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French Version

Date for WTO talks still uncertain ministry... - The Daily Star

Date for WTO talks still uncertain ministry official optimistic about early 2003 - The Daily Star

Timing of next round depends on several factors, including world body's schedule and how Beirut prepares its offer.

Lebanon plans to hold its second round of talks with the World Trade Organization in early 2003, but the tentative date depends on both this country's speed in tabulating its offers and the WTO's tight schedule, a senior government official said Monday.

Fadi Makki, the newly appointed director-general of the Economy and Trade Ministry, said the second Working Party meeting should optimally take place during the first quarter of next year.

'But the timing of the second Working Party meeting hinges very much on the WTO, which will be busy next year preparing for the fifth ministerial meeting due to be held (next) September in Cancun, Mexico,' Makki told a round-table discussion on the WTO organized by the International Chamber of Commerce. 'Lebanon will also have to prepare its offer to the WTO.'

If Lebanon cannot hold the meeting in early 2003, the second round of talks may have to be put off until the end of the year, according to Makki.
'It is practically impossible to achieve any progress in negotiations in the six months preceding Cancun,' said Makki. 'That's why we need to work on our offers to beat the September 2003 concession.'
The fifth ministerial meeting in Cancun iinteded to determine the scope of new agreements that will come out of the Doha Development Agenda, the new round of negotiations taking place among the WTO's 144 members.

Makki had accompanied Economy and Trade Minister Basil Fuleihan, Lebanon's chief WTO negotiator, to Geneva two weeks ago when Lebanon held its first Working Party meeting.
The meeting, which was held between Oct.14-15, was of an introductory nature, heralding Lebanon's induction into the 144-nation exclusive trade club.
The real negotiating starts with the second Working Party meeting, in which Lebanon must present its specific offers to WTO members.

Lebanon, which gained observer status in the organization in 1999, has not yet formed an official negotiating team for the event, however.
'In our first Working Party meeting, we also began bilateral talks and started receiving questions from specific countries,' added Makki, who had helped Qatar gain membership in the WTO.
Negotiations in WTO take place at two levels: multilateral talks involving all 144 members and one-on-one bilateral talks between one country and certain WTO members that might have extra requests.
'Before we hold the second Working Party meeting, we need to tabulate our commitments on tariffs to form the basis of bilateral negotiations,' Makki said.
'I do not expect to face any problems during these negotiations as Lebanon has already slashed its tariffs to low rates. Some 85 percent of Lebanon's tariffs are under 5 percent.'

The second item on the agenda will be services, which are divided into 11 sectors.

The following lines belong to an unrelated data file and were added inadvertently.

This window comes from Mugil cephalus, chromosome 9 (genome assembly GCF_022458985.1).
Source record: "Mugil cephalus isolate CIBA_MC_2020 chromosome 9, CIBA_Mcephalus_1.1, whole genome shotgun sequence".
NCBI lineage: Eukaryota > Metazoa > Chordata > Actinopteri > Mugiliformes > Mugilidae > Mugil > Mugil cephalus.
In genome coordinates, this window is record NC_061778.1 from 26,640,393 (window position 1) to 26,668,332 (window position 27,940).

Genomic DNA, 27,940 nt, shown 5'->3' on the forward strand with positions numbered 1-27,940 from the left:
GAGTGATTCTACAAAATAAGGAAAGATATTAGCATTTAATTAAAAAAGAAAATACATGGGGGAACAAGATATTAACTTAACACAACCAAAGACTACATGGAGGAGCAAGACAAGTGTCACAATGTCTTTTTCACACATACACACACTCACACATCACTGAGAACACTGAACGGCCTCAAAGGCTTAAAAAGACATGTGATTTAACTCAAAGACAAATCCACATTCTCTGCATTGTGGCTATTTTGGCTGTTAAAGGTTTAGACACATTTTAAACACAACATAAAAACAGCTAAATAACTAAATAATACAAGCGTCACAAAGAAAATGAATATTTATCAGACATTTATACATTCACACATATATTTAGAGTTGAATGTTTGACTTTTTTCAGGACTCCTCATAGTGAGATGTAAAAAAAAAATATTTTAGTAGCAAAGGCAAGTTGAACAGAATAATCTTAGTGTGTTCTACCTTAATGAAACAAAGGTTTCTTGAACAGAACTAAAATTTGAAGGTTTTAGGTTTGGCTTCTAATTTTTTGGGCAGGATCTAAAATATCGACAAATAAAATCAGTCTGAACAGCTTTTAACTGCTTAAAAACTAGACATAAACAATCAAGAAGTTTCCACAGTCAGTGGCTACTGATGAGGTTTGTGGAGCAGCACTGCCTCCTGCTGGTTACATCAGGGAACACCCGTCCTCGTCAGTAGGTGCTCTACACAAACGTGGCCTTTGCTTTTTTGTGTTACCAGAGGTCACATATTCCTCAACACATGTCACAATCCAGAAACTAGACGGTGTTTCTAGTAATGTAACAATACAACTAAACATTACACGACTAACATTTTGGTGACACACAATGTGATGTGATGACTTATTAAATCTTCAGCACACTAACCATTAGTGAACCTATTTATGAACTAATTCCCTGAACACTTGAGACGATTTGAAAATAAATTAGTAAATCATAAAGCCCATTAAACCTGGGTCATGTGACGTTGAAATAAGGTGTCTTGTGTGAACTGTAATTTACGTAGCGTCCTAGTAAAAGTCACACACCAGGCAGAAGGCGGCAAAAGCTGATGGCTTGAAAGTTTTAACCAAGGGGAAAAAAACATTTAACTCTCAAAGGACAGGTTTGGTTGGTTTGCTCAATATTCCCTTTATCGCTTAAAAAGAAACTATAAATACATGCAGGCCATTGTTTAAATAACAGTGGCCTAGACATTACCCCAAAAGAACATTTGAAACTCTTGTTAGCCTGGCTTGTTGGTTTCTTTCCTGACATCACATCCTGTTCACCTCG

'Negotiations over the service sector usually take place bilaterally,' Makki said. 'In our offer on services, we could maintain the status quo and on that basis conduct negotiations.'
Lebanon's services sector, Makki argued, is almost open, which will decrease the pressure on Lebanon to concede much to WTO members.
As for agriculture, Lebanon would have to find a new mechanism for its export-subsidy program, Export Plus, because the WTO does not allow export subsidies but has room for other forms of financial backing.
'Paradoxically, WTO is not a free-trade regime,' Makki said. 'It is an organized regime.'

Such organization has allowed blocs to maintain expensive agricultural subsidy programs, such as the European Union's Common Agricultural Policy, which gobbles up nearly half of its annual budget of 95 billion euros ($93 billion).
'For developing countries, the ceiling for subsidies is usually set at 10 percent of agricultural production,' Makki said. 'We will be required to set a ceiling for our subsidies.'
The elimination of subsidies is one of the eight crucial negotiations tracks of the Doha round. As for the industrial sector, Makki said Lebanon is unlikely to face much trouble there either.
'Lebanon does not have any state-backing of industries to speak of,' Makki said.
But the imposition of import licenses or a total ban on certain imports such as cement will have to disappear under WTO, to be replaced by other legal protective measures such as tariffs or tariff quotas.

Equally of importance for Lebanon is monitoring the Doha Development Agenda, which will introduce new commitments that Lebanon will have to be aware of.
'It will be disastrous if we do not follow up on Doha, which is a new round in every sense of the word,' Makki said, adding: 'The requirements of Doha are no less important than acceding to WTO.'
Makki sought to alleviate the fears of all businessmen who contend that entry to the WTO may spell the doom of a country in financial turmoil.
'Entry into the WTO will not bring about any negative repercussions or exacerbate our economic and financial troubles,' Makki insisted.

He further argued that Lebanon could not afford to stay outside the WTO, which has been lambasted by anti-globalization activists for destroying the economies of developing countries.
'Staying out of this exclusive trade club is not a realistic choice,' said Makki.

Accession to the WTO, according to Makki, will reap two kinds of benefits: 'Automatic benefits for morale due to Lebanon's accession to an exclusive club, as well as nonautomatic benefits, which can only be reaped if Lebanon makes full use of the reforms and legislation brought about by the WTO.'

Beirut 04-11-2002
Dania Saadi
The Daily Star

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